In the final year of World War II, the Allies prepared for a costly invasion of the Japanese mainland. This undertaking was preceded by a conventional and firebombing campaign that devastated 67 Japanese cities. The war in Europe concluded when Germany surrendered on May 8, 1945, and the Allies turned their full attention to the Pacific War. By July 1945, the Allies' Manhattan Project had produced two types of atomic bombs: "Fat Man", a plutonium implosion-type nuclear weapon; and "Little Boy", an enriched uranium gun-type fission weapon. The 509th Composite Group of the United States Army Air Forces was trained and equipped with the specialized Silverplate version of the Boeing B-29 Superfortress, and deployed to Tinian in the Mariana Islands. The Allies called for the unconditional surrender of the Imperial Japanese armed forces in the Potsdam Declaration on July 26, 1945, the alternative being "prompt and utter destruction". Japan ignored the ultimatum and the war continued. The consent of the United Kingdom was obtained for the bombing, as was required by the Quebec Agreement, and orders were issued on July 25 for atomic bombs to be used against Hiroshima and Nagasaki. (Kokura and Niigata were also considered as targets but were never bombed, (These targets were chosen because they were large urban areas that also held militarily significant facilities. On August 6, a Little Boy was dropped on Hiroshima by the Super fortress the Enola Gay ; three days later, a Fat Man was dropped on Nagasaki by the Super Fortress Bockscar.
On the 15th August Emperor Hirohito issues a radio broadcast announcing the Surrender of Japan; though the surrender seems to be "unconditional", the Emperor's status is still open for discussion. Victory over Japan Day celebrations take place worldwide.
Interactive Database of Leadgate Fallen 1945
Trooper Stanley Maudlin
aged 18. Son of Albert and Nellie Maudlin, of Leadgate, Co. Durham.
152nd Regt. Royal Armoured Corps: The 11th Battalion The King's Regiment (Liverpool) became the 152nd Regiment Royal Armoured Corps in November 1941. The first army record of Stanley Maudlin is also the last. It reads simply “Died result of an accident” 2nd January 1945. 14710591. Buried Oostende New Communal Cemetery
Corporal Joseph Scott Gray ( MID) aged 39. Son of Joseph Scott Gray and Mary Jane Gray; husband of Margaret Gray of Leadgate Co Durham. Royal Army Service Corps Died at home in Railway Cottages in Leadgate on 4th January 1945 of tuberculosis. Buried Leadgate St Ives Churchyard. Leadgate Remembers
Guardsman James Wass aged 19. Son of Joseph and Elizabeth Rebecca Wass, of Leadgate, Consett, Co. Durham. 5th Battalion Coldstream Guards Died during Operation Veritable (the Battle of the Reichswald) on 16th February 1945. Buried Mook War Cemetery Netherlands. Leadgate Remembers
Able Seaman James Swan aged 23. Son of James and Sarah Swan, of Consett, Co. Durham. Royal Navy HMS Bluebell Died when his ship Bluebell was hit in the stern by an acoustic homing torpedo fired by U-711, which caused her depth charges to explode. She sank in less than 30 seconds. on 17th February 1945. Commemorated Portsmouth Naval Memorial . Leadgate Remembers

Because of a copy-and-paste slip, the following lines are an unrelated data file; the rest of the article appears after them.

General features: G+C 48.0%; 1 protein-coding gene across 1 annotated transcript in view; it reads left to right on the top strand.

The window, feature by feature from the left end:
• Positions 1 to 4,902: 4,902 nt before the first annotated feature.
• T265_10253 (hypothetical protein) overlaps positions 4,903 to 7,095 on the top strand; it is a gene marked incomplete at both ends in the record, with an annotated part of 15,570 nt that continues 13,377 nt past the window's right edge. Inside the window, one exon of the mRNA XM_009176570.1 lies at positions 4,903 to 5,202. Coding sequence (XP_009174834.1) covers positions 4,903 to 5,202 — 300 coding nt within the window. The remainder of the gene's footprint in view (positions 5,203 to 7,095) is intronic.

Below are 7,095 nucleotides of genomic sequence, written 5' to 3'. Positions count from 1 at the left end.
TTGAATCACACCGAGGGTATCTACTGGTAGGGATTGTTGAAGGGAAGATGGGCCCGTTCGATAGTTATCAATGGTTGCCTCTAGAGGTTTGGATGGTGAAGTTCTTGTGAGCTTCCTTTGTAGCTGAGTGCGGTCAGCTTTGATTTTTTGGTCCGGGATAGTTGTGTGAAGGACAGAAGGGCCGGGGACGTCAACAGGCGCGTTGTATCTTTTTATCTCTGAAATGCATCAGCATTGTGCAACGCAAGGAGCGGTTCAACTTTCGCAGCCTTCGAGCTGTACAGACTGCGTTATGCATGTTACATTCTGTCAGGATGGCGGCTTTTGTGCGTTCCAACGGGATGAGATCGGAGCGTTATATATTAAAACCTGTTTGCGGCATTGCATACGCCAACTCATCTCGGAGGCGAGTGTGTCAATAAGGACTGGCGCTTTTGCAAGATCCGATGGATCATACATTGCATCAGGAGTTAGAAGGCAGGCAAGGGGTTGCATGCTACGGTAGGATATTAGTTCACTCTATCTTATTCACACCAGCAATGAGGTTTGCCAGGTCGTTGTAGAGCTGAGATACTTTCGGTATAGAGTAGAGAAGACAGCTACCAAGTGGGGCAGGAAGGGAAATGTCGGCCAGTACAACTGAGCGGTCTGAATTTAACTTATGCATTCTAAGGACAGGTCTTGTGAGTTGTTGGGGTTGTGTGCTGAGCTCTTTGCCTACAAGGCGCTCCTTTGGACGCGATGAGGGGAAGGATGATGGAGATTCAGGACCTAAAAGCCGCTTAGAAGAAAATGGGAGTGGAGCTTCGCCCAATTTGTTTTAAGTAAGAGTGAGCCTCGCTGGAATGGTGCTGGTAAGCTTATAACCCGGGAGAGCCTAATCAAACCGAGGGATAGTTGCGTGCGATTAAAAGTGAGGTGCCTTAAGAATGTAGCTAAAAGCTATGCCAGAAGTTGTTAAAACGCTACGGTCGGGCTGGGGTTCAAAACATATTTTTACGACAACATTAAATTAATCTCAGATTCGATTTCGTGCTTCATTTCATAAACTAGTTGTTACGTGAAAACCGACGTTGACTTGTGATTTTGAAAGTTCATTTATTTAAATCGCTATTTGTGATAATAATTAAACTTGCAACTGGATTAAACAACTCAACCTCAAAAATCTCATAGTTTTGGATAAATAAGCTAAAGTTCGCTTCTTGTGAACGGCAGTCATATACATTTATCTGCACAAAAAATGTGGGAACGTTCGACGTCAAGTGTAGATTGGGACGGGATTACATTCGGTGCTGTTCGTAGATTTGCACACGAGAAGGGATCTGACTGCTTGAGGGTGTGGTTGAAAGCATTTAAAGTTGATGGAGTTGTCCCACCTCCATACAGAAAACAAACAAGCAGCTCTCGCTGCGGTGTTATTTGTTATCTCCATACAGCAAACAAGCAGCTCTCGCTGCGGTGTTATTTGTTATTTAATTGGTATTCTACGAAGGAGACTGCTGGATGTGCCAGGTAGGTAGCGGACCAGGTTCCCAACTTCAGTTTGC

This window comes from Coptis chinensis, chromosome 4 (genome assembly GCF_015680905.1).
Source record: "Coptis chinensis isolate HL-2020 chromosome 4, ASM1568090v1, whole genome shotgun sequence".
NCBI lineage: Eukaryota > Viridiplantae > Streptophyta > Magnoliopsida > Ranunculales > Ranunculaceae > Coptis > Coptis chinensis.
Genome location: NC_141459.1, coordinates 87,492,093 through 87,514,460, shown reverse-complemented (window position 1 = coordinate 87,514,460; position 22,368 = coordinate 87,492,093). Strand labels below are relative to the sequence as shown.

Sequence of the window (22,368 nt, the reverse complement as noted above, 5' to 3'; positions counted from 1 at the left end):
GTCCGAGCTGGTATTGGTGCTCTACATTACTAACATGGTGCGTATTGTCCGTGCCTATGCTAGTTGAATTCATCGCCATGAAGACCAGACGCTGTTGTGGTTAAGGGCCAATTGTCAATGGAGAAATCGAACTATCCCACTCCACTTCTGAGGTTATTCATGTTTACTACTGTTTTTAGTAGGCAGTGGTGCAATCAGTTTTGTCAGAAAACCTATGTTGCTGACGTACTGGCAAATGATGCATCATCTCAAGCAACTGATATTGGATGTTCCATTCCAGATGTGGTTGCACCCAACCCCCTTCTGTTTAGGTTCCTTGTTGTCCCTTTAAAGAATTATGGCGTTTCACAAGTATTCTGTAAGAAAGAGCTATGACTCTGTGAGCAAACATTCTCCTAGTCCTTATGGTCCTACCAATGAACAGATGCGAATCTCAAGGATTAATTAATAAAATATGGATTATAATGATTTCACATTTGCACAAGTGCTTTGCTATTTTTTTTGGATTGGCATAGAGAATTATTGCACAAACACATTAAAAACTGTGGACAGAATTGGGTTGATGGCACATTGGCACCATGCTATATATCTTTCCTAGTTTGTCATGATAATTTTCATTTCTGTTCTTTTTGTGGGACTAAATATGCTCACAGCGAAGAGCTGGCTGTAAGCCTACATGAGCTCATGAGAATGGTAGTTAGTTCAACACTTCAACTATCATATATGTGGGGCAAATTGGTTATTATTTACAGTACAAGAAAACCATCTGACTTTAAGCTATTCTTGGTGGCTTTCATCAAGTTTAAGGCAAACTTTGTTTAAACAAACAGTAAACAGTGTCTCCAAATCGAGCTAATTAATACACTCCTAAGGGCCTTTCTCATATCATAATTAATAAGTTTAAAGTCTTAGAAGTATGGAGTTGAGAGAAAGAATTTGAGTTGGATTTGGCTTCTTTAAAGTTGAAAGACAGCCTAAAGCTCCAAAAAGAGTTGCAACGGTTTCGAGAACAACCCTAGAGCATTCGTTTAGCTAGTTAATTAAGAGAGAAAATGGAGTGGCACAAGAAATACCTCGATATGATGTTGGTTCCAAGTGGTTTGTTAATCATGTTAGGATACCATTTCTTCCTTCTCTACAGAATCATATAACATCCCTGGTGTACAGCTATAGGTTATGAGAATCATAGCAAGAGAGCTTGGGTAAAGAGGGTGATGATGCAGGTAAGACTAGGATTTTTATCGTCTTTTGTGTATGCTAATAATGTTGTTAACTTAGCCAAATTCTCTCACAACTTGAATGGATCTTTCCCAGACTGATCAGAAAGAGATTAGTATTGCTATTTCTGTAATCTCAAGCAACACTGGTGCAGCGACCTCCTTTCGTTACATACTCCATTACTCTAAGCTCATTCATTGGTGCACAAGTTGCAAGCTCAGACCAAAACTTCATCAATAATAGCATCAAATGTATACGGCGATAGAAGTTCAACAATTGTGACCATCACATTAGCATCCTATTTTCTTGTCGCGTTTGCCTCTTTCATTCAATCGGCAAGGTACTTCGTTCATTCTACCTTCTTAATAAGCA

Flight Sergeant Robert Gent aged 23. Son of William and Ellen Gent, of Crookhall, Consett Co Durham. 644 Squadron Royal Air Force Volunteer Reserve Robert Gent was on board a Halifax III which set off for Norway from Tarrant Rushton at 18:16 hrs on SOE operation CURB III his aircraft developed engine failure, lost 2 engines and crashed at Honiley when a 3rd engine failed on 23rd February 1945 Buried. Leadgate St Ives Churchyard . Leadgate Remembers
Sergeant James Frederick Shearon aged 21. Son of James Shearon, and of Catherine Shearon, of Leadgate, Co. Durham. 57 Squadron Royal Air Force Volunteer Reserve on 14th March 1945 21-year-old James Shearon and 57 Squadron took off as part of 244 Lancasters and 11 Mosquitos of No 5 Group. They attacked the Wintershall synthetic-oil refinery at Lützkendorf. His plane was shot down and he died on 14th March 1945. Buried Durnbach War Cemetery Germany. Leadgate Remembers
Aircraftsman 1st Class John Daly aged 23. Son of John and Mary Daly, of Leadgate Co Durham. Royal Air Force Volunteer Reserve On Sunday 22nd April 1945 John, an ordinary Aircraftman , was accidentally shot by a fellow airman while they were guarding an ammunition dump. Buried Brooms St Mary & Joseph Churchyard . Leadgate Remembers
Driver Joseph Steele aged 23. Son of William and Emma Steele, of Leadgate, Co. Durham. Royal Army Service Corps Died with the end of the war in Europe in sight sadly Joseph was “accidentally killed” on 25th April 1945. Buried Brussels Town Cemetery Belgium. Leadgate Remembers
Private Thomas Daly aged 28. Son of John and Margaret Daly, of Leadgate Co Durham. 6th Battalion Durham Light Infantry Wounded at the Battle of Gazala Thomas became a Prisoner of War, his POW Camp was liberated in April 1945 and he returned home to Leadgate. Sadly Thomas died on 31st July 1946 from Pulmonary Tuberculosis which was recognised as being caused by his war service. Buried Brooms St Mary & Joseph Churchyard . Leadgate Remembers
Leadgate Remembers World War 2
Leadgate Remembers World War 2 is a Facebook Project compiled by Andy Plant. We have worked closely with Andy on all the Leadgate Remembers projects and he has done a magnificent job of researching the fallen of Leadgate in both world wars. Andy's World War 2 project was designed to use a one year calendar view of the fallen on the date they died, regardless of which year. The WW2 Database has links to Andy's research for each of the fallen.
Acknowledgements & Sources
Commonwealth War Graves Commission
Leadgate Remembers WW2 - Andy Plant
Leadgate Community History Club do not claim any copyright over the any of the photographs on this page. The photographs are all either Public Domain or licenced as Free to Use and Share on the internet. All are referenced here for educational purposes only.Back